In the previous post we discussed the “cultural explosion” of the Upper Paleolithic which brought the beginnings of art, religion, and magic, as well as technological advances. Along with these innovations came the earliest forms of observational astronomy, the calendar and astro-ceremonialism–mythology, religious beliefs and rituals associated with the heavenly bodies.
French paleo-astronomer Chantal Jegues-Wolkiewiez insists there was a long cultural tradition of skywatching among the people of the Cro-Magnon Age of Europe (30,000-10,000 BCE). She proposes that the famous cave paintings of Lascaux in France record the constellations of a prehistoric version of the zodiac which included solstice points and major stars. Her theory is based on the discovery of numerous dots and tracings superimposed on the paintings of bulls, aurochs and horses on the walls of Lascaux. She claims these correspond to the patterns of constellations–most notably the constellations of Taurus and Pleiades and the stars Aldeberan and Antares. She proposes most of the constellations are represented by paintings of animals, accurately depicting their coloring and coats during the corresponding seasons of the year. Jegues-Wolkiewiez visited 130 cave sites in France over a period of seven years, identifying solar alignments throughout the seasons, and found that 122 of the sites had optimal orientations to the setting of the sun during the solstices. She concludes that these sites were mainly selected because their interiors were illuminated by the setting sun on the day of the winter solstice. She also determined through computer modeling that the sun’s setting rays during the summer solstice illuminated the painting of the Red Bull on the back wall of the Hall of Bulls in Lascaux 17,000 years ago.
German researcher Dr. Michael Rappenglueck has arrived at similar conclusions, pointing to the markings juxtaposed on the painting of a bull at Lascaux, which he claims delineate the constellation Taurus. The Pleiades constellation is also accurately represented in its relative position in the sky over the bull’s shoulder. The Pleiades have been used as seasonal markers in ancient cultures worldwide and were possibly used to mark the autumn and spring equinoxes at the time the artwork of Lascaux was created.
Rappenglueck believes the paintings of Lascaux not only represent the constellations, but also the cosmology of Paleolithic shamans. He points to the area of the caves known as the “Shaft of the Dead Man” where the enigmatic painting of a prone man, a bull, and bird perched on a staff can be found. It has been interpreted as a shaman lying in trance next to a sacrificed bull, watched over by his bird helping spirit.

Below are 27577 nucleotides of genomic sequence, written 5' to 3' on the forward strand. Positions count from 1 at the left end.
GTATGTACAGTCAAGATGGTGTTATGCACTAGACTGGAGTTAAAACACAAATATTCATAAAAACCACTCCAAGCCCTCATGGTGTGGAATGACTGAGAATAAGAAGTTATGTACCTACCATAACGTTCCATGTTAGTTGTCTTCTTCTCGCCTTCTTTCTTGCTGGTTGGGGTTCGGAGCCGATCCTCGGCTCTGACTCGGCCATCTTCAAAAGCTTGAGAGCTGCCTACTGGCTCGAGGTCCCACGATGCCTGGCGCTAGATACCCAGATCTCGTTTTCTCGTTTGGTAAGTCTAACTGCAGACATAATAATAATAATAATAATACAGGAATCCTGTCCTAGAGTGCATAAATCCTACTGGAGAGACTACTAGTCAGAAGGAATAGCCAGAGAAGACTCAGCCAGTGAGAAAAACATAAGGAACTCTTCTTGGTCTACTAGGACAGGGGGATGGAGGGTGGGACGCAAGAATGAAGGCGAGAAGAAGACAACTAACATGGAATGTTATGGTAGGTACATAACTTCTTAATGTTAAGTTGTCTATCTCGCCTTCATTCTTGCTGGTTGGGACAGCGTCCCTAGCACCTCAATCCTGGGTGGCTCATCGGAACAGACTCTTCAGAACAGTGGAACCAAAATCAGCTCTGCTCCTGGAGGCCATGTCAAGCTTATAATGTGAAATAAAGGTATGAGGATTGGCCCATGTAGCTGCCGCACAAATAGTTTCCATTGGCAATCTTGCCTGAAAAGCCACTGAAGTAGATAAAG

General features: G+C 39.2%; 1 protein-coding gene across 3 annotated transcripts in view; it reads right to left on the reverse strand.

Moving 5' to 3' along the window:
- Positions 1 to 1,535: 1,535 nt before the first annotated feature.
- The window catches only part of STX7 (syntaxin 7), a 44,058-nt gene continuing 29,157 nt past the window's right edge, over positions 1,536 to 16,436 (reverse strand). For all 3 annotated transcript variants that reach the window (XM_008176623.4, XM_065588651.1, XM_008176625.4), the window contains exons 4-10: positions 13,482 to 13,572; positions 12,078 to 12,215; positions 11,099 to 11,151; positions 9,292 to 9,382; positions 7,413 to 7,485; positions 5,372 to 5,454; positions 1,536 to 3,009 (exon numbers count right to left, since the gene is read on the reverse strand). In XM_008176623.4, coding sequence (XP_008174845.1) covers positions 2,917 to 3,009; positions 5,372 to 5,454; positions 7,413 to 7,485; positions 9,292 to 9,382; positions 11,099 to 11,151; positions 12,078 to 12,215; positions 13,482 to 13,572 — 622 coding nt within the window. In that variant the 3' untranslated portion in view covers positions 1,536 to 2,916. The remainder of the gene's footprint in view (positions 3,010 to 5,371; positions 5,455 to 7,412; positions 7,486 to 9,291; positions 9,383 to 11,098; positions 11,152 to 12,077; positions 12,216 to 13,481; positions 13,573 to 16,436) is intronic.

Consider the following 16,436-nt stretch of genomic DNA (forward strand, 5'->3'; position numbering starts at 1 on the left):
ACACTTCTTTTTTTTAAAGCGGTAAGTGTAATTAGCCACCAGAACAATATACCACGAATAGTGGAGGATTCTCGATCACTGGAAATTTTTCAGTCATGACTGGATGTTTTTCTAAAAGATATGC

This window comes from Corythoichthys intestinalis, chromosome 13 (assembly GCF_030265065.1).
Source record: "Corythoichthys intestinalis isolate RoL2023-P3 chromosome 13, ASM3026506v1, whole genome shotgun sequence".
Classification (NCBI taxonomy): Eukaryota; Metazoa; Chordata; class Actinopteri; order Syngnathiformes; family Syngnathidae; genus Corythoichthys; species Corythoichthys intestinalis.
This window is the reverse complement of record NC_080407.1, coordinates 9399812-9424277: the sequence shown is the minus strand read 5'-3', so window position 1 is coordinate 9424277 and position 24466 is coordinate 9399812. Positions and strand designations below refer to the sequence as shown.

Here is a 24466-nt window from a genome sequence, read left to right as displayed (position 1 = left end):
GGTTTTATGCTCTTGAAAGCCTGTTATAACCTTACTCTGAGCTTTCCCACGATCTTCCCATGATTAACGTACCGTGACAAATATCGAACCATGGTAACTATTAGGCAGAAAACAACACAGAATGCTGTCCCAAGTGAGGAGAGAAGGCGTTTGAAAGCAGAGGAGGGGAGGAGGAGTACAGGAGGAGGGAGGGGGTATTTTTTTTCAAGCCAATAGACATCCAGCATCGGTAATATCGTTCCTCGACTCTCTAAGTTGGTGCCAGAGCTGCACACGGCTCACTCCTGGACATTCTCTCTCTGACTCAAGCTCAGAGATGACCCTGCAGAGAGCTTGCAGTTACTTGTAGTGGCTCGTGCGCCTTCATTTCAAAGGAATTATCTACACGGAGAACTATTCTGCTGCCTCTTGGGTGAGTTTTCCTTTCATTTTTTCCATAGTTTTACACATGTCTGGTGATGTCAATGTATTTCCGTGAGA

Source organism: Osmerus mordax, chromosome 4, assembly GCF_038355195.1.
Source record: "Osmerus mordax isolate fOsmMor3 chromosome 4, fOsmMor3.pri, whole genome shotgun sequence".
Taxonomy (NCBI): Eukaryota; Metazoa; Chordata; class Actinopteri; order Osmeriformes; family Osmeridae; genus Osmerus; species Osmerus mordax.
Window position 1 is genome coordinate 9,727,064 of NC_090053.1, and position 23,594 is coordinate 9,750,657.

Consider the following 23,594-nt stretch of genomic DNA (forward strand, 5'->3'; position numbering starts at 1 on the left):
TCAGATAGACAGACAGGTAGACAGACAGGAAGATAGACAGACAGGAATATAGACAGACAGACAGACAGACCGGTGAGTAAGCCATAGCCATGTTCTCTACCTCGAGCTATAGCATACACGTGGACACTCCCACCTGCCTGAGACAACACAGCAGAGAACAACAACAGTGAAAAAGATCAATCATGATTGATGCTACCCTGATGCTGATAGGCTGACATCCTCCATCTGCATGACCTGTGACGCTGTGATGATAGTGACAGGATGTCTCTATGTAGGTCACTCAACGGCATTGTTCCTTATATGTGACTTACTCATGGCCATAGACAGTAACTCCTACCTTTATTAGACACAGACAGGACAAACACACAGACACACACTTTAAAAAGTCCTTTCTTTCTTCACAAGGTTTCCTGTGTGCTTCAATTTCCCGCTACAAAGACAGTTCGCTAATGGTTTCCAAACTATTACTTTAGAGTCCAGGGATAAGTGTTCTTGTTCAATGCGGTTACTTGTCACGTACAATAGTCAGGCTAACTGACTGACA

According to Rappenglueck these figures form a map of the sky with the eyes of the bull, man, and bird representing the three prominent stars of Vega, Deneb and Altair. These three bright stars form the “Summer Triangle” which can be seen overhead during the summer months in the northern hemisphere. Around 17,000 years ago they would have never set in the sky and would have been prominent during the early spring, in fact Deneb was close to the Pole Star at the time. Rappenglueck notes: “It is a map of the prehistoric cosmos…It was their sky, full of animals and spirit guides.”
The earliest known depiction of the constellation Orion, according to Rappenglueck was carved on a piece of mammoth tusk. This 32,000 year old artifact of the Aurignacian people of the Upper Paleolithic represents a male figure with arms and legs outstretched in the same pose as the constellation. The tablet also has 86 markings on its sides and back. Rappenglueck notes these are the number of days which when subtracted from a year equal the average number of days of human gestation. That number also matches the days that one of Orion’s brightest stars–Betelgeuse–is visible yearly, suggesting early skywatchers may have connected women’s pregnancy with the cycles of the celestial gods.
Another researcher, Alexander Marshack, found what appears to be the worlds oldest calendars— small bone plates dated around 30,000- 32,000 years old— which are engraved or painted with dots or lines. After extensive analysis he concluded these correspond to lunar or solar motions. One tablet from Dordogne, France apparently represents the waxing and waning lunar positions in serpentine form.
These discoveries suggest that Upper Paleolithic peoples were sophisticated observers of the sky who tracked the motions of the sun, moon, and stars—and recorded their observations in cave paintings and calendars. Undoubtedly this knowledge would have enhanced their chances of survival, allowing them to predict seasonal animal migrations and weather changes. The research also sheds light on their religious beliefs and practices as well. The spectacular paintings of bulls in Lascaux, embellished with the markings of the constellations, imply these people may have possessed their own celestial myths, and even performed religious ceremonies associated with the solstices and changing of the seasons in the caves.
These findings raise the intriguing possibility that Paleolithic sky-lore may have been passed down to the early historical civilizations of Mesopotamia, Egypt and Neolithic Europe. Is it any coincidence that in some Egyptian myths the heavens were imagined as a star-spangled cow, or the Sumerians called the constellation Taurus “the bull of heaven”? The Greeks borrowed the constellation from the Babylonians, and as a bull it has remained since first painted on cave walls 17,000 years ago.